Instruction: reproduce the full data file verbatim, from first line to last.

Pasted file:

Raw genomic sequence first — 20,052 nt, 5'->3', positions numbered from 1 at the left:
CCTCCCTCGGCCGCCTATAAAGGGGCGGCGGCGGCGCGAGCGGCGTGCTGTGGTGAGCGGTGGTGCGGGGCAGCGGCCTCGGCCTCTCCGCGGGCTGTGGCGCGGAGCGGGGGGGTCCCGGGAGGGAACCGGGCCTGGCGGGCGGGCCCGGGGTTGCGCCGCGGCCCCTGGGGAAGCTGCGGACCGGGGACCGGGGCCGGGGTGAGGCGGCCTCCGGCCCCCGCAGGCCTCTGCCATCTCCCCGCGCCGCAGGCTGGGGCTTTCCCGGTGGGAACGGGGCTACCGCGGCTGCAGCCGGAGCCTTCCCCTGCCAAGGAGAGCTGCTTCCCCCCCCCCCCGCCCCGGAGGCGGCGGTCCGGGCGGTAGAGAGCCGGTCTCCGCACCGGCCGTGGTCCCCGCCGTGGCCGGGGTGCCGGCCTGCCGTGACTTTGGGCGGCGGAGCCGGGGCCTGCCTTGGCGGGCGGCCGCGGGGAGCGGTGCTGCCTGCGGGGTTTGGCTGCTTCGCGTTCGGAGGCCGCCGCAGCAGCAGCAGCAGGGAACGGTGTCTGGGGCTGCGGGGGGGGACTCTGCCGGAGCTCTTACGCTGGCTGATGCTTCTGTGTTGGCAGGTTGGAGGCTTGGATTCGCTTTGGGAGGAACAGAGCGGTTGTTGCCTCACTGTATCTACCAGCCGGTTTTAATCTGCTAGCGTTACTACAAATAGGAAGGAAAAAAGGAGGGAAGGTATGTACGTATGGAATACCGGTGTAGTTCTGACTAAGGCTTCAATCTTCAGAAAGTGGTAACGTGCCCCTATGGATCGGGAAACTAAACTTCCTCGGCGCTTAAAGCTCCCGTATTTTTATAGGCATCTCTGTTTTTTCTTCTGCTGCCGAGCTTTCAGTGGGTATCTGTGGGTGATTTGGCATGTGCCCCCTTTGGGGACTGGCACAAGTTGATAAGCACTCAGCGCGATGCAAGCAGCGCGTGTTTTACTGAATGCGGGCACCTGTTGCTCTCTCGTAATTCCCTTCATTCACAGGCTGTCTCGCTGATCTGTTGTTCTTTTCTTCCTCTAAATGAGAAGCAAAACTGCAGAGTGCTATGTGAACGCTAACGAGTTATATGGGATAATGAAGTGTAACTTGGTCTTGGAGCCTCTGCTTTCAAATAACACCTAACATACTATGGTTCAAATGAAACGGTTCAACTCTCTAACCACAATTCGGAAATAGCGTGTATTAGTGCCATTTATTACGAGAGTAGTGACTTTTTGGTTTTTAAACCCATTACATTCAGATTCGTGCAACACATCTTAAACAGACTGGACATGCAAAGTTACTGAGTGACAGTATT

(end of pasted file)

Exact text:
Raw genomic sequence first — 20,052 nt, 5'->3', positions numbered from 1 at the left:
CCTCCCTCGGCCGCCTATAAAGGGGCGGCGGCGGCGCGAGCGGCGTGCTGTGGTGAGCGGTGGTGCGGGGCAGCGGCCTCGGCCTCTCCGCGGGCTGTGGCGCGGAGCGGGGGGGTCCCGGGAGGGAACCGGGCCTGGCGGGCGGGCCCGGGGTTGCGCCGCGGCCCCTGGGGAAGCTGCGGACCGGGGACCGGGGCCGGGGTGAGGCGGCCTCCGGCCCCCGCAGGCCTCTGCCATCTCCCCGCGCCGCAGGCTGGGGCTTTCCCGGTGGGAACGGGGCTACCGCGGCTGCAGCCGGAGCCTTCCCCTGCCAAGGAGAGCTGCTTCCCCCCCCCCCCGCCCCGGAGGCGGCGGTCCGGGCGGTAGAGAGCCGGTCTCCGCACCGGCCGTGGTCCCCGCCGTGGCCGGGGTGCCGGCCTGCCGTGACTTTGGGCGGCGGAGCCGGGGCCTGCCTTGGCGGGCGGCCGCGGGGAGCGGTGCTGCCTGCGGGGTTTGGCTGCTTCGCGTTCGGAGGCCGCCGCAGCAGCAGCAGCAGGGAACGGTGTCTGGGGCTGCGGGGGGGGACTCTGCCGGAGCTCTTACGCTGGCTGATGCTTCTGTGTTGGCAGGTTGGAGGCTTGGATTCGCTTTGGGAGGAACAGAGCGGTTGTTGCCTCACTGTATCTACCAGCCGGTTTTAATCTGCTAGCGTTACTACAAATAGGAAGGAAAAAAGGAGGGAAGGTATGTACGTATGGAATACCGGTGTAGTTCTGACTAAGGCTTCAATCTTCAGAAAGTGGTAACGTGCCCCTATGGATCGGGAAACTAAACTTCCTCGGCGCTTAAAGCTCCCGTATTTTTATAGGCATCTCTGTTTTTTCTTCTGCTGCCGAGCTTTCAGTGGGTATCTGTGGGTGATTTGGCATGTGCCCCCTTTGGGGACTGGCACAAGTTGATAAGCACTCAGCGCGATGCAAGCAGCGCGTGTTTTACTGAATGCGGGCACCTGTTGCTCTCTCGTAATTCCCTTCATTCACAGGCTGTCTCGCTGATCTGTTGTTCTTTTCTTCCTCTAAATGAGAAGCAAAACTGCAGAGTGCTATGTGAACGCTAACGAGTTATATGGGATAATGAAGTGTAACTTGGTCTTGGAGCCTCTGCTTTCAAATAACACCTAACATACTATGGTTCAAATGAAACGGTTCAACTCTCTAACCACAATTCGGAAATAGCGTGTATTAGTGCCATTTATTACGAGAGTAGTGACTTTTTGGTTTTTAAACCCATTACATTCAGATTCGTGCAACACATCTTAAACAGACTGGACATGCAAAGTTACTGAGTGACAGTATT